There are two kinds of students in the world – students who don’t mind
exams and students who completely hate them. If you’re the first kind, this
guide isn’t for you. If you’re the second kind, read on.
Do you go to pieces writing
essays in exams?
It’s not a trick question…
Examiners aren’t trying to catch you out. This might come as a
bit of a shock to anyone who’s ever been caught out in an exam,
but it’s true. So, if you’ve had one too many nasty surprises in
your exam papers, you probably want to know how to avoid it in
future. Here’s a few ideas:
Look at past papers – there should be loads in the library, or
ask one of your tutors where you can get hold of them.
Look at your old essays – what kinds of questions did you
get asked? Can you see a theme emerging?
Review your lecture notes – and look back over the lecture
timetable – again, can you see themes or patterns? They don’t just
do lectures for no reason, you know – most likely, the topics covered
reflect the sorts of areas that will be covered in the exam.
They’re there to help you – and it’s in their interest for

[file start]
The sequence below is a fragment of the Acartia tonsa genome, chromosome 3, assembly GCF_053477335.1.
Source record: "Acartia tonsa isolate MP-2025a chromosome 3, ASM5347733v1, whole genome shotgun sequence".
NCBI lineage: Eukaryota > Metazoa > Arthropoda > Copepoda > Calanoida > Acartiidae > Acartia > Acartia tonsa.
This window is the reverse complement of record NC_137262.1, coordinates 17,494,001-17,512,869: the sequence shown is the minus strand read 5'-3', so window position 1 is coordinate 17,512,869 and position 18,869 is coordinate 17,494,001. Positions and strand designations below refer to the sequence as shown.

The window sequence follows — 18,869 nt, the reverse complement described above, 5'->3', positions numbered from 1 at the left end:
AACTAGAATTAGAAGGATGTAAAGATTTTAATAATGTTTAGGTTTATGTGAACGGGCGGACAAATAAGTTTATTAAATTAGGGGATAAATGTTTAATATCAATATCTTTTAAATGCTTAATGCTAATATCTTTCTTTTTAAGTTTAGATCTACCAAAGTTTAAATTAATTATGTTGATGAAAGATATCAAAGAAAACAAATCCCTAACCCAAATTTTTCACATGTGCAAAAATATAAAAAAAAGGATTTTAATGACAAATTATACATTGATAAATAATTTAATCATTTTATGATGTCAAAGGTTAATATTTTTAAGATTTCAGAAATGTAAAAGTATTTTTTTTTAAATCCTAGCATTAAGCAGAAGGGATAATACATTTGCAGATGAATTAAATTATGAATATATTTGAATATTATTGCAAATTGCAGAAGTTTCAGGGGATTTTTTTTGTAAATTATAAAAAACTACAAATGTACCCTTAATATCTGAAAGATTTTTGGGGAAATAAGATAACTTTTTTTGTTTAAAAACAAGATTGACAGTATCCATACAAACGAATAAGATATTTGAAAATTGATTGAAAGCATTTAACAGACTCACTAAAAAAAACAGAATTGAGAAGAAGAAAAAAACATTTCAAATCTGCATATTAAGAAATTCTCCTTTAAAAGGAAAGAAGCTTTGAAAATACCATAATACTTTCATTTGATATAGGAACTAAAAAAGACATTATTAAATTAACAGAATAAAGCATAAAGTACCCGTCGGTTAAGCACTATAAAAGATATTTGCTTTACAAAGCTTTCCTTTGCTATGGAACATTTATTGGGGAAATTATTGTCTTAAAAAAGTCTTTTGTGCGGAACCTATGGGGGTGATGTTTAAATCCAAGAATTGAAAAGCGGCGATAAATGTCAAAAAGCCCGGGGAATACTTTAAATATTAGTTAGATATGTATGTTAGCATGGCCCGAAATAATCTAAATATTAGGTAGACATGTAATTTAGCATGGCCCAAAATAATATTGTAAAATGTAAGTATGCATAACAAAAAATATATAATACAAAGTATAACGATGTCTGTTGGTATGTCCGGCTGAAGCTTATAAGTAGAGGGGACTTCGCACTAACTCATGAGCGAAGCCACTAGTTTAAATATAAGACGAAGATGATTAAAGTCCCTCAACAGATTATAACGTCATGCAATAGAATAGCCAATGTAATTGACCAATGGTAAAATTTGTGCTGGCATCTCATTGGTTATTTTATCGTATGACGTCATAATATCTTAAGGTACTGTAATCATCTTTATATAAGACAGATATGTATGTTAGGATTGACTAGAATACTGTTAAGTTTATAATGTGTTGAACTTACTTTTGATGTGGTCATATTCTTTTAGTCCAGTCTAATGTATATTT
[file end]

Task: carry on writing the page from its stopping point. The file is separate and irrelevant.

you to do well in your exams. Tell them your ideas, get
Have a chat to your course supervisor.
Well, you could start off by trying to plan four key mix-and-match
essays. Look in the course handbook at the overall goals for your
course – there’s probably not too many of them. Now look at the
really good bits of the essays you’ve written over the semester. How
do they relate to the course objectives? You should start to see some
connections – those are your revision topics.
Once you’ve got your revision topics,
you’ll be amazed how a little bit of fancy
footwork can change one essay into a
completely different one.
Look at some questions from past papers
– can you see how you could change what
you’ve written for one essay to fit a whole
If you can, good – if not, let’s try a different
Mix and match
Maybe you’ve done all that and the list of